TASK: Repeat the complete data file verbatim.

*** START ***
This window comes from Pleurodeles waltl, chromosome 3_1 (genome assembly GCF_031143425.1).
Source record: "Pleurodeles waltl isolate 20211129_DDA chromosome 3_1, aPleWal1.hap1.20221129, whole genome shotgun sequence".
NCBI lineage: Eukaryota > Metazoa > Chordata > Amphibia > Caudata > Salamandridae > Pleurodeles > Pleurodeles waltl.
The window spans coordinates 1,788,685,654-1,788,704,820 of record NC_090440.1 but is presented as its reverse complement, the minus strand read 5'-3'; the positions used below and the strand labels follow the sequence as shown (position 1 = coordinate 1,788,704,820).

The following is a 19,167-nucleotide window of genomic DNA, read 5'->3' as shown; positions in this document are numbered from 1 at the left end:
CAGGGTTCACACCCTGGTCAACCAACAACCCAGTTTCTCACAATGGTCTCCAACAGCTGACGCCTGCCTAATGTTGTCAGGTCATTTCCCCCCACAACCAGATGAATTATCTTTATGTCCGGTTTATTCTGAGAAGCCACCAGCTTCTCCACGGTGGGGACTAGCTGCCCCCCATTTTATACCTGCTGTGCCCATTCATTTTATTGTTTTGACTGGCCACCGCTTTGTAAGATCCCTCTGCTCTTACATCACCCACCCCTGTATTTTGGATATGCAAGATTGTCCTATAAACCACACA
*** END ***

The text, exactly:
This window comes from Pleurodeles waltl, chromosome 3_1 (genome assembly GCF_031143425.1).
Source record: "Pleurodeles waltl isolate 20211129_DDA chromosome 3_1, aPleWal1.hap1.20221129, whole genome shotgun sequence".
NCBI lineage: Eukaryota > Metazoa > Chordata > Amphibia > Caudata > Salamandridae > Pleurodeles > Pleurodeles waltl.
The window spans coordinates 1,788,685,654-1,788,704,820 of record NC_090440.1 but is presented as its reverse complement, the minus strand read 5'-3'; the positions used below and the strand labels follow the sequence as shown (position 1 = coordinate 1,788,704,820).

The following is a 19,167-nucleotide window of genomic DNA, read 5'->3' as shown; positions in this document are numbered from 1 at the left end:
CAGGGTTCACACCCTGGTCAACCAACAACCCAGTTTCTCACAATGGTCTCCAACAGCTGACGCCTGCCTAATGTTGTCAGGTCATTTCCCCCCACAACCAGATGAATTATCTTTATGTCCGGTTTATTCTGAGAAGCCACCAGCTTCTCCACGGTGGGGACTAGCTGCCCCCCATTTTATACCTGCTGTGCCCATTCATTTTATTGTTTTGACTGGCCACCGCTTTGTAAGATCCCTCTGCTCTTACATCACCCACCCCTGTATTTTGGATATGCAAGATTGTCCTATAAACCACACA